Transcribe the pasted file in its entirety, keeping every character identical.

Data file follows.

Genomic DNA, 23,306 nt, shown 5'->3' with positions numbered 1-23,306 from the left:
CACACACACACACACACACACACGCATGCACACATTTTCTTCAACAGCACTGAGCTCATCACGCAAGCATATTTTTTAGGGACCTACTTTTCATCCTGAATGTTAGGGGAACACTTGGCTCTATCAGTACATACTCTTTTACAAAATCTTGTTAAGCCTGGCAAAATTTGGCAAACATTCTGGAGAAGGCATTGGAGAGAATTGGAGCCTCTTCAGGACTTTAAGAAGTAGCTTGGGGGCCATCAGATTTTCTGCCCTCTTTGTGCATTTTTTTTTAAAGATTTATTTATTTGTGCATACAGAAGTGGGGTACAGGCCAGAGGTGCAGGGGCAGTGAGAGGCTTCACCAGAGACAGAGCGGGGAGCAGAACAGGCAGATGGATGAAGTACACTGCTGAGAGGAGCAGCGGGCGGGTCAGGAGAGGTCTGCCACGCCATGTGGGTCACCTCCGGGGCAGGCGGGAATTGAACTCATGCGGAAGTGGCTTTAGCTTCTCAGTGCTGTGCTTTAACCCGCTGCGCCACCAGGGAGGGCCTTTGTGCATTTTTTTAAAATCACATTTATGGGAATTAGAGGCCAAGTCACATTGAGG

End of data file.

Genomic DNA, 23,306 nt, shown 5'->3' with positions numbered 1-23,306 from the left:
CACACACACACACACACACACACGCATGCACACATTTTCTTCAACAGCACTGAGCTCATCACGCAAGCATATTTTTTAGGGACCTACTTTTCATCCTGAATGTTAGGGGAACACTTGGCTCTATCAGTACATACTCTTTTACAAAATCTTGTTAAGCCTGGCAAAATTTGGCAAACATTCTGGAGAAGGCATTGGAGAGAATTGGAGCCTCTTCAGGACTTTAAGAAGTAGCTTGGGGGCCATCAGATTTTCTGCCCTCTTTGTGCATTTTTTTTTAAAGATTTATTTATTTGTGCATACAGAAGTGGGGTACAGGCCAGAGGTGCAGGGGCAGTGAGAGGCTTCACCAGAGACAGAGCGGGGAGCAGAACAGGCAGATGGATGAAGTACACTGCTGAGAGGAGCAGCGGGCGGGTCAGGAGAGGTCTGCCACGCCATGTGGGTCACCTCCGGGGCAGGCGGGAATTGAACTCATGCGGAAGTGGCTTTAGCTTCTCAGTGCTGTGCTTTAACCCGCTGCGCCACCAGGGAGGGCCTTTGTGCATTTTTTTAAAATCACATTTATGGGAATTAGAGGCCAAGTCACATTGAGG